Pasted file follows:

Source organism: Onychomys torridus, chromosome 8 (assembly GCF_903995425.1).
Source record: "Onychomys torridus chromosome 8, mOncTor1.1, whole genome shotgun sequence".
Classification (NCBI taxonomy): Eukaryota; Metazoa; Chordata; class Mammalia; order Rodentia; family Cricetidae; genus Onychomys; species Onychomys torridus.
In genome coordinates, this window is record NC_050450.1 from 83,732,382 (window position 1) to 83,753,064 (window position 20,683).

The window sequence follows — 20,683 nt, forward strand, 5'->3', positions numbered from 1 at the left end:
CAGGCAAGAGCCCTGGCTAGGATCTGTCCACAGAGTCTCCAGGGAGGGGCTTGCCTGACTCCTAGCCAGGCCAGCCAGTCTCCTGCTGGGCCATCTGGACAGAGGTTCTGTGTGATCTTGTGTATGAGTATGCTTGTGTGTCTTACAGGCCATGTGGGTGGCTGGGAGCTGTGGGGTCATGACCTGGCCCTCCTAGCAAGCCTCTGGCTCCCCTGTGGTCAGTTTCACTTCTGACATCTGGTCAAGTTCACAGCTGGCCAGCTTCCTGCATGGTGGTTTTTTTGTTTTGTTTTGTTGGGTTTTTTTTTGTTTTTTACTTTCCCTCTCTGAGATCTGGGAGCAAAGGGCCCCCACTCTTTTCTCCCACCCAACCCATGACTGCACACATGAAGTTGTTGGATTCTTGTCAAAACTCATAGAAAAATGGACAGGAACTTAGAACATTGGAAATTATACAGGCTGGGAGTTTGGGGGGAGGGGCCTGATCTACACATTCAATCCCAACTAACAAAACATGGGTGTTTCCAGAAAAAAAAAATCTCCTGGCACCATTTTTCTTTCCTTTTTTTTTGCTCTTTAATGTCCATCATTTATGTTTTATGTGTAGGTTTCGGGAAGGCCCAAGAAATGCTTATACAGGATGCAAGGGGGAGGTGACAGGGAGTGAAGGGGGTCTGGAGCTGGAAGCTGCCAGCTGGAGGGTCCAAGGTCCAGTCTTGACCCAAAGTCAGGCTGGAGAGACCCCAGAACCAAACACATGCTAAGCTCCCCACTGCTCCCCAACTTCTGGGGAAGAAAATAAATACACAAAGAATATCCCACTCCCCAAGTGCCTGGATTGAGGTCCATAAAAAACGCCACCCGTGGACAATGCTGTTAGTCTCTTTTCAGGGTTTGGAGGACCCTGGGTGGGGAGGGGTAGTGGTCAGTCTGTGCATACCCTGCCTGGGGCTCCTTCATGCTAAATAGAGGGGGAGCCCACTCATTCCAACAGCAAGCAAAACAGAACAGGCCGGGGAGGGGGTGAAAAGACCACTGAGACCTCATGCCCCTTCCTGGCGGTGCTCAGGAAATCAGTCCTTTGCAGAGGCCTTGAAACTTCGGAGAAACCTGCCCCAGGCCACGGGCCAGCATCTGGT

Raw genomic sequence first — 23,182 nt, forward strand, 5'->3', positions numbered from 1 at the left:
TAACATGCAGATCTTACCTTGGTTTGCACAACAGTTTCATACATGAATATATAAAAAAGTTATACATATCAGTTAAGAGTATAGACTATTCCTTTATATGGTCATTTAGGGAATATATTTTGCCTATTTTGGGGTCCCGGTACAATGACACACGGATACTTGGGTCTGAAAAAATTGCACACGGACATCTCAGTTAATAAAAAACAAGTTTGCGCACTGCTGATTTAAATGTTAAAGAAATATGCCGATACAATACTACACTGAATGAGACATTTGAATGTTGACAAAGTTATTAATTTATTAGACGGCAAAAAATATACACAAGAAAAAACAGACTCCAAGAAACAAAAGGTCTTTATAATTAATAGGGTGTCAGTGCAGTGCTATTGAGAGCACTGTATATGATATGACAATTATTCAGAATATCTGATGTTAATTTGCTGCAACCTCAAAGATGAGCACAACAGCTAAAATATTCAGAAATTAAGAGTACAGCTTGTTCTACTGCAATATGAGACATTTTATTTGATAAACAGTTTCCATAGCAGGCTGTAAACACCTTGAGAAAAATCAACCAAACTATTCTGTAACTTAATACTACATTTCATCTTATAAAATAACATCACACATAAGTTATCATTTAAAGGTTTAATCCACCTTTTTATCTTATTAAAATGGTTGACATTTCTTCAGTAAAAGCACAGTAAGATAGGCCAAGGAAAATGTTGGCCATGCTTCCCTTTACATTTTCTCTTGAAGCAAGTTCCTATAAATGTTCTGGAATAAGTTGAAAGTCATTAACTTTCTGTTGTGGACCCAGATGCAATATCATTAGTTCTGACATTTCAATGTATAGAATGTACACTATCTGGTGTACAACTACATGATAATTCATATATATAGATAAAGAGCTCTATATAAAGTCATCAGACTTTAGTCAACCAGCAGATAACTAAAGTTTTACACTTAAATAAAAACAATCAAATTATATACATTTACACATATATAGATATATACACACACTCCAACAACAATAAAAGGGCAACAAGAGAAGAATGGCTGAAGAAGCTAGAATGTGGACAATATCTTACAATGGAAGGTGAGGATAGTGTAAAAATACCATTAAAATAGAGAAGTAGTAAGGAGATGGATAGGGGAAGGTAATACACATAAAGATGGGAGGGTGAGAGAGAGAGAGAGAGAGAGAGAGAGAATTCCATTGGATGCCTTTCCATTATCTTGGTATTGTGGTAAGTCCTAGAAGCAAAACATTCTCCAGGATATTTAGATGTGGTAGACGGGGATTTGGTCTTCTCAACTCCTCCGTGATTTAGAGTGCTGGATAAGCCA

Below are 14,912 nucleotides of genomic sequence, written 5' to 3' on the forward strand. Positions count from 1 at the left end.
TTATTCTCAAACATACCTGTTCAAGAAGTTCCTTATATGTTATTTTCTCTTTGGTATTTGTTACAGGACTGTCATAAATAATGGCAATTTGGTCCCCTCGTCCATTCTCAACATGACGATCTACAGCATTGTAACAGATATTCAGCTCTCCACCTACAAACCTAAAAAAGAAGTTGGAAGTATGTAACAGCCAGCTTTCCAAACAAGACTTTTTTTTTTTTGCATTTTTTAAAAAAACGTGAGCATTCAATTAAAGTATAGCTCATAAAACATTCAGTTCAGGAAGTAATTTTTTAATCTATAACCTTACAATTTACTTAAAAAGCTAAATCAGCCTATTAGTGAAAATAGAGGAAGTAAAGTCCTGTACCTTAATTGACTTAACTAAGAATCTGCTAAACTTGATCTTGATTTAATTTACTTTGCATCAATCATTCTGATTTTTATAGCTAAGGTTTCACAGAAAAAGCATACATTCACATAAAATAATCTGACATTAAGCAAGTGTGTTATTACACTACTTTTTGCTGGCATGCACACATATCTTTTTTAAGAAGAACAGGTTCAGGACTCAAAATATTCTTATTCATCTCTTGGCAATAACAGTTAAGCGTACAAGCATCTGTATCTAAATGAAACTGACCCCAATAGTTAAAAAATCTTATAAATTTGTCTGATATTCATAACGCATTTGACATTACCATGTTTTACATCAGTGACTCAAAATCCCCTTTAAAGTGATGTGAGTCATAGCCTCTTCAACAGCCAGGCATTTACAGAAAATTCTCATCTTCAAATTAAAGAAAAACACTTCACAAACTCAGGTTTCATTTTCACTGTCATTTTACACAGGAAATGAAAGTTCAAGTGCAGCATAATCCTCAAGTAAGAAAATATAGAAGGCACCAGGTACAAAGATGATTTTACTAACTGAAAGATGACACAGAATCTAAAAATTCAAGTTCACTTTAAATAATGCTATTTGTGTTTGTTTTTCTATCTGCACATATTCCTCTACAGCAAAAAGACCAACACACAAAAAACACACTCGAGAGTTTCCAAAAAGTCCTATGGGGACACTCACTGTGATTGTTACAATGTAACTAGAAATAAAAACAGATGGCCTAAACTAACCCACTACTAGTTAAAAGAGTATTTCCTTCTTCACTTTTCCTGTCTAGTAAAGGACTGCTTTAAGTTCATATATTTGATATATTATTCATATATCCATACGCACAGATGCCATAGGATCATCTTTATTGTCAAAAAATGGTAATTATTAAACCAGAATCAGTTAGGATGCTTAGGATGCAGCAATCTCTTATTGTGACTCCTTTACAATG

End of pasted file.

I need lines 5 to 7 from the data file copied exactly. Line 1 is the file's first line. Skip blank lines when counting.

The window sequence follows — 20,683 nt, forward strand, 5'->3', positions numbered from 1 at the left end:
CAGGCAAGAGCCCTGGCTAGGATCTGTCCACAGAGTCTCCAGGGAGGGGCTTGCCTGACTCCTAGCCAGGCCAGCCAGTCTCCTGCTGGGCCATCTGGACAGAGGTTCTGTGTGATCTTGTGTATGAGTATGCTTGTGTGTCTTACAGGCCATGTGGGTGGCTGGGAGCTGTGGGGTCATGACCTGGCCCTCCTAGCAAGCCTCTGGCTCCCCTGTGGTCAGTTTCACTTCTGACATCTGGTCAAGTTCACAGCTGGCCAGCTTCCTGCATGGTGGTTTTTTTGTTTTGTTTTGTTGGGTTTTTTTTTGTTTTTTACTTTCCCTCTCTGAGATCTGGGAGCAAAGGGCCCCCACTCTTTTCTCCCACCCAACCCATGACTGCACACATGAAGTTGTTGGATTCTTGTCAAAACTCATAGAAAAATGGACAGGAACTTAGAACATTGGAAATTATACAGGCTGGGAGTTTGGGGGGAGGGGCCTGATCTACACATTCAATCCCAACTAACAAAACATGGGTGTTTCCAGAAAAAAAAAATCTCCTGGCACCATTTTTCTTTCCTTTTTTTTTGCTCTTTAATGTCCATCATTTATGTTTTATGTGTAGGTTTCGGGAAGGCCCAAGAAATGCTTATACAGGATGCAAGGGGGAGGTGACAGGGAGTGAAGGGGGTCTGGAGCTGGAAGCTGCCAGCTGGAGGGTCCAAGGTCCAGTCTTGACCCAAAGTCAGGCTGGAGAGACCCCAGAACCAAACACATGCTAAGCTCCCCACTGCTCCCCAACTTCTGGGGAAGAAAATAAATACACAAAGAATATCCCACTCCCCAAGTGCCTGGATTGAGGTCCATAAAAAACGCCACCCGTGGACAATGCTGTTAGTCTCTTTTCAGGGTTTGGAGGACCCTGGGTGGGGAGGGGTAGTGGTCAGTCTGTGCATACCCTGCCTGGGGCTCCTTCATGCTAAATAGAGGGGGAGCCCACTCATTCCAACAGCAAGCAAAACAGAACAGGCCGGGGAGGGGGTGAAAAGACCACTGAGACCTCATGCCCCTTCCTGGCGGTGCTCAGGAAATCAGTCCTTTGCAGAGGCCTTGAAACTTCGGAGAAACCTGCCCCAGGCCACGGGCCAGCATCTGGT

Raw genomic sequence first — 23,182 nt, forward strand, 5'->3', positions numbered from 1 at the left: